SnapStream Blog

What’s New in SnapStream 8.3

August 31 2017 by Aaron Thompson

SnapStream 8.3 adds RTMP Capture, Faster Searching and Reindexing, Brightcove and Vimeo Export, Improved Watermarking, Video-embedded Timecodes and more. We'll be walking through the new software during a webinar on Wednesday, September 13th at 2pm CDTCheck the new additions and improvements we've made:


A few of the highlights:

  • RTMP Capture
  • Faster TV Search and Reindex
  • Export To Vimeo and Brightcove
  • Improved Watermarking
  • Timecode Burn-in

Read more

What’s New in SnapStream 8.2

May 30 2017 by Aaron Thompson

SnapStream 8.2 is here with some cool new features including a Zoomable Trackbar, watermarking social posts and new social stats. We'll be walking through the new software during a webinar on Tuesday, June 6th at 2pmCheck the new additions and improvements we've made:


A few of the highlights:

  • Automatic Channel Changing (SnapStream Encoder)
  • Zoomable Trackbar Delivers More Precise Clipping
  • Near Frame Accurate Clipping of Live TV
  • Watermark Social Posts
  • Facebook and Twitter Improvements
  • More Export Options

Read more

What’s New in SnapStream 8.1

February 03 2017 by Sara Howard

SnapStream 8.1 is here with some awesome new features and serious performance improvements. We'll be walking through the new software during a webinar on Tuesday, February 7th at 2pmCheck the new additions and improvements we've made:

8.1 whats new.png

A few of the highlights:

  • Improved YouTube integration
  • Social admin permissions
  • Performance improvements
  • Live TV is back (and better than ever)
  • SnapStream TV Set-Top Box support

Read more

Keyboard Shortcuts for Clipping and Watching TV

January 20 2017 by Eric Cohn

SnapStream makes it easy to quickly grab a segment from live or recorded TV. While you can easily click on the captions or on the SnapStream progress bar to jump to a point in the recording, we wanted to provide our power-users with an even quicker method to effortlessly review a recording and create clips. 

With SnapStream's Keyboard Shortcuts you can use your keyboard to move rapidly through your recordings, create clips, adjust your start and end-points and much more.



SnapStream Advanced: Timecoded Tags

November 17 2016 by Eric Cohn

Timecoded tags reference specific moments during a recording. Using timecoded tags, you can identify and tag visual cues, non-verbal content and other important information that might not show up in the closed captioning or program guide data of your recording. Timecoded tags can be helpful in identifying and reviewing similar moments from different recordings.

Need to find each time a character makes a silly face? A time-coded tag called "silly face" would help you catalog and search on these specific moments in your library. It's simple to create and search for timecoded tags in SnapStream. Find out how below:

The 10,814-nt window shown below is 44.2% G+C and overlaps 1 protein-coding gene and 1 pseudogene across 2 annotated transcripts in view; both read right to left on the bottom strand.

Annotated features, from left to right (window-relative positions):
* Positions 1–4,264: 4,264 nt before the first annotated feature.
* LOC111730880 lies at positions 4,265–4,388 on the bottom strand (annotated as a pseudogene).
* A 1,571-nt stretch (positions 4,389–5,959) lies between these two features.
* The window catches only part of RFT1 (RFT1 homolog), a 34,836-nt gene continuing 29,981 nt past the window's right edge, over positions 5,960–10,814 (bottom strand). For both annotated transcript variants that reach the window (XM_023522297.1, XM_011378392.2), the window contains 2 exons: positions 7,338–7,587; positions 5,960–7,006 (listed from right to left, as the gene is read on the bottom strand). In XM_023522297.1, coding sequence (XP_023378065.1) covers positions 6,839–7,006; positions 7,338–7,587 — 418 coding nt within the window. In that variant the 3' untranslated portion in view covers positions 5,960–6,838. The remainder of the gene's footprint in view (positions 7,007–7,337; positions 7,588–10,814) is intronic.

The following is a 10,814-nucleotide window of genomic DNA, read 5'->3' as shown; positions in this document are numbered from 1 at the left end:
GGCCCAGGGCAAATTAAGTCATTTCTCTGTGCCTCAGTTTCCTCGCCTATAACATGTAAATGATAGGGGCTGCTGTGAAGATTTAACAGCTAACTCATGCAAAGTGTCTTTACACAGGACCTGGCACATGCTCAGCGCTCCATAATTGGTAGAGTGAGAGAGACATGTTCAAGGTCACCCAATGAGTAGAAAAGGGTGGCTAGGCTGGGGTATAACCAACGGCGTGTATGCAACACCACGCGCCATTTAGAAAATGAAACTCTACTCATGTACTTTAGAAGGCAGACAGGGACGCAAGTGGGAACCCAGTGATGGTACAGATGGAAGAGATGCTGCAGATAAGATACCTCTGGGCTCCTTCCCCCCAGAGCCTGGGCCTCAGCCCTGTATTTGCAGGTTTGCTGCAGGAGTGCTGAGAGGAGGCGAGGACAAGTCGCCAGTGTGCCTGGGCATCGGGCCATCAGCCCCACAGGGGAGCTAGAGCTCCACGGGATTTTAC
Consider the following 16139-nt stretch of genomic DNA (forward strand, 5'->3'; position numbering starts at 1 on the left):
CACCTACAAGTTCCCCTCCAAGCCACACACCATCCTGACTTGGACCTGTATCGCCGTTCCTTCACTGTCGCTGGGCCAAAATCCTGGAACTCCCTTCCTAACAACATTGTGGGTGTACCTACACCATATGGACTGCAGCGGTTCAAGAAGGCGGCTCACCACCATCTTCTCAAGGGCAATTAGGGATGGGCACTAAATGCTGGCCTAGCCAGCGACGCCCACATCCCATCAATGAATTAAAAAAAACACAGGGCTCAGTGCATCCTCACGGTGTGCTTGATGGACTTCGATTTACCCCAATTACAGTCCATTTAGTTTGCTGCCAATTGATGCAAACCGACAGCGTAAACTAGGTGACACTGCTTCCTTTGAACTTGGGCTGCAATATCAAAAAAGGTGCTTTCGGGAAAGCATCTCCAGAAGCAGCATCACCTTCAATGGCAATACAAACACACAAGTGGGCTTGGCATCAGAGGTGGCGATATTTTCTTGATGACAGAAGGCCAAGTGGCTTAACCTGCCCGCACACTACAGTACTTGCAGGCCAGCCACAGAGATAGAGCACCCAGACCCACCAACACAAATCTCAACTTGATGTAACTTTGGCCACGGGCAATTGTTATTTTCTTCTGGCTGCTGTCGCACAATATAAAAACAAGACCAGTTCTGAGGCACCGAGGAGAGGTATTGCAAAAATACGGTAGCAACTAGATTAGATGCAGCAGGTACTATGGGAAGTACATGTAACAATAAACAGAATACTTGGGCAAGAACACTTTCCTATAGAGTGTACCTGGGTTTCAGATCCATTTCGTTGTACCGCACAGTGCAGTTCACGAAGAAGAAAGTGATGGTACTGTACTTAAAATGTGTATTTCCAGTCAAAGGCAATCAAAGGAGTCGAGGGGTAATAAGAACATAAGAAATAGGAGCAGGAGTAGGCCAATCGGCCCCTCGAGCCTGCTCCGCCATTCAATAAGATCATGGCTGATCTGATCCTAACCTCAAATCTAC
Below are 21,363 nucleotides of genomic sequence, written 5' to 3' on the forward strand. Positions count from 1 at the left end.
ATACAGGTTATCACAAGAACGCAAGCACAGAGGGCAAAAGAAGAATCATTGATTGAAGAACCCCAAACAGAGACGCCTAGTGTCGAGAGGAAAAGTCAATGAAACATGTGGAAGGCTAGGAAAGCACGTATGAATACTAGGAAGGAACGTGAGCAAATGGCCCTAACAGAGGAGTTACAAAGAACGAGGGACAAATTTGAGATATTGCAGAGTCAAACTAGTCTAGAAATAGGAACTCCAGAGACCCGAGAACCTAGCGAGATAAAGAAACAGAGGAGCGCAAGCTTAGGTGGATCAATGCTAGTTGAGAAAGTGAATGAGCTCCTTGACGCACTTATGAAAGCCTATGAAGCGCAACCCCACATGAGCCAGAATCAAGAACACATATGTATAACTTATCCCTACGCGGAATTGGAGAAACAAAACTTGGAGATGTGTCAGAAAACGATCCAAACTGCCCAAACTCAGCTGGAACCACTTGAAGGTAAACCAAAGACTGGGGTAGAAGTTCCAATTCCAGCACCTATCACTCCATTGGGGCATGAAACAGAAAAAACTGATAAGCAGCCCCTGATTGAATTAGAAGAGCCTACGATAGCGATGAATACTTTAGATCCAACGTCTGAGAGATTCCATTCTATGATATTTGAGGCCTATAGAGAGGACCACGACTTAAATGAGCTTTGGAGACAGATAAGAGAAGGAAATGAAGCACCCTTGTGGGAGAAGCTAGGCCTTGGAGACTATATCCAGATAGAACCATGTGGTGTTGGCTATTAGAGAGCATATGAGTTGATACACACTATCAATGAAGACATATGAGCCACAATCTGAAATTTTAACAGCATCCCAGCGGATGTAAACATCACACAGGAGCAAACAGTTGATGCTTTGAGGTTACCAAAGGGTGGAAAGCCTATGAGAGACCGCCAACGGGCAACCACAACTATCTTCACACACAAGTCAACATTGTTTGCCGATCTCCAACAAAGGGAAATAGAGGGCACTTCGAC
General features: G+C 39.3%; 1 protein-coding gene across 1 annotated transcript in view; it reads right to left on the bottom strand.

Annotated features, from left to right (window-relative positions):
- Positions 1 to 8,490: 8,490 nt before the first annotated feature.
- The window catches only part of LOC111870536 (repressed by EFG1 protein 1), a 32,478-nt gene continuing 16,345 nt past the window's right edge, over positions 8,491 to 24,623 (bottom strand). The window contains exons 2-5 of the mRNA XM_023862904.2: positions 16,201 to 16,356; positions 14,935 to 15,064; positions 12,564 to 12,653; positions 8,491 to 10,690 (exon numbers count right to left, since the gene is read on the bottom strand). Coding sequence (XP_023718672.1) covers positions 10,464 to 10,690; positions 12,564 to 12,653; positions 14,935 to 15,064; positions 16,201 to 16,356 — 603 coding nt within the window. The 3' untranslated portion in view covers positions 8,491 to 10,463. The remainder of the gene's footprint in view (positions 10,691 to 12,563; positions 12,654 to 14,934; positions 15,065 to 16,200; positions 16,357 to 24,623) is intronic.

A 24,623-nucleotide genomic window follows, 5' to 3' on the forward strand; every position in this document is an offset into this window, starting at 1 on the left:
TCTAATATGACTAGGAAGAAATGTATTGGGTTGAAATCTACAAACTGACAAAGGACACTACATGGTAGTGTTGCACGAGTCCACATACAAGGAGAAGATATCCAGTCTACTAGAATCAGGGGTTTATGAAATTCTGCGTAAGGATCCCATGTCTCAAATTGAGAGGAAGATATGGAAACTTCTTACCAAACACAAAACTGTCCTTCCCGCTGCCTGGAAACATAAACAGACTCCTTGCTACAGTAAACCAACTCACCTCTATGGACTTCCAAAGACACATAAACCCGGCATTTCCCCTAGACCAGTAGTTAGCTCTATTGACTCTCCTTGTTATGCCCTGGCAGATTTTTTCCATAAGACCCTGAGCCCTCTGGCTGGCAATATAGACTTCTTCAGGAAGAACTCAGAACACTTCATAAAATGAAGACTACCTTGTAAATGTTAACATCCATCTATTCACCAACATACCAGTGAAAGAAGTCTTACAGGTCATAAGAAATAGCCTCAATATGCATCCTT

Timecoded Tags



1. To create a time-coded tag, right-click (Ctrl+Click on a Mac) in the playback bar or click the clip0060.jpg button. You will be prompted to select a name for the tag or choose a pre-existing playlist. The time-coded tag will show as a blue line on your playback bar. To create a timecoded range tag, set a clip start and end point before clicking the "Timecoded Tag" button




2. Choose an existing tag from the dropdown menu or type a new tag. Click “Add” to finalize the tagging.




3. Timecoded tags are visible in the progress bar as a tag icon and blue line. Click on any tag to take you to the moment tagged.




4. Tags are indexed by SnapStream. Timecoded tags will appear in all search results organically, but you can also tailor your search to tagged terms only by using the search filter “TAG:”

New release! SnapStream 5.4

December 08 2011 by Rachel Abbott
What's new in SnapStream 5.4
Freshly baked by our little software elves, SnapStream 5.4 is ready right in time for the holidays. As always, the upgrade is completely free of charge to current enterprise customers. How's that for a stocking stuffer? Fifth generation SnapStream is chock-full of delightful goodies meant to enhance your TV search experience. First came clustering technology, then the Web Player plug-in and now you get

Upgrade to 5.4
  Advanced ShowSqueeze Rules New!
Advanced ShowSqueeze Rules
  • Set up custom rules for post-processing tasks at the job level
  • Use the easy drag-and-drop rule builder
  • Replace your global ShowSqueeze settings
  • Specify destination folders for specific types of completed tasks
  • Reduce file sizes to triple available storage
  • Optimize video formats for e-mail, iPads, iPhones, and more!
  Explore ShowSqueeze
Exclude Time From 24/7 Blocks New!
  • Exclude chunks of time from 24/7 recording blocks
  • Prevent recording of unwanted content
  • Save storage space by reducing clutter
  • For example, you may want to exclude infomercials that typically air from midnight to 5 a.m.
Exclude time from 24/7 recordings
Explore TV Recording
  Faster Guide Updates New!